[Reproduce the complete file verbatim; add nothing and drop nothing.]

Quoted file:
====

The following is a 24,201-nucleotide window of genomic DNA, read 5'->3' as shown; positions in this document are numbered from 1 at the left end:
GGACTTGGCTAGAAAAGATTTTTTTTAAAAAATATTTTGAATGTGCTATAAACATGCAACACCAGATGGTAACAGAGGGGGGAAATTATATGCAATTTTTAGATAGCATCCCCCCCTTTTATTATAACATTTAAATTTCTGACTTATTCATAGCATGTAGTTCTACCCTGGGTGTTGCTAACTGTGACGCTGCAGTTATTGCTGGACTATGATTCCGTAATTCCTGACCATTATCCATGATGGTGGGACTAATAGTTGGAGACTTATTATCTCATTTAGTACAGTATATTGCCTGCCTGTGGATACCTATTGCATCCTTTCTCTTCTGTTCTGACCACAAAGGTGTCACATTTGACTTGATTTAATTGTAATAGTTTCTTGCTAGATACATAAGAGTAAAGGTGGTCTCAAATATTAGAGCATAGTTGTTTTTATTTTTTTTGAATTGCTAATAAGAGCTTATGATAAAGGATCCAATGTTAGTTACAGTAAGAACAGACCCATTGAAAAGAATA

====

The following is a 24,201-nucleotide window of genomic DNA, read 5'->3' as shown; positions in this document are numbered from 1 at the left end:
GGACTTGGCTAGAAAAGATTTTTTTTAAAAAATATTTTGAATGTGCTATAAACATGCAACACCAGATGGTAACAGAGGGGGGAAATTATATGCAATTTTTAGATAGCATCCCCCCCTTTTATTATAACATTTAAATTTCTGACTTATTCATAGCATGTAGTTCTACCCTGGGTGTTGCTAACTGTGACGCTGCAGTTATTGCTGGACTATGATTCCGTAATTCCTGACCATTATCCATGATGGTGGGACTAATAGTTGGAGACTTATTATCTCATTTAGTACAGTATATTGCCTGCCTGTGGATACCTATTGCATCCTTTCTCTTCTGTTCTGACCACAAAGGTGTCACATTTGACTTGATTTAATTGTAATAGTTTCTTGCTAGATACATAAGAGTAAAGGTGGTCTCAAATATTAGAGCATAGTTGTTTTTATTTTTTTTGAATTGCTAATAAGAGCTTATGATAAAGGATCCAATGTTAGTTACAGTAAGAACAGACCCATTGAAAAGAATA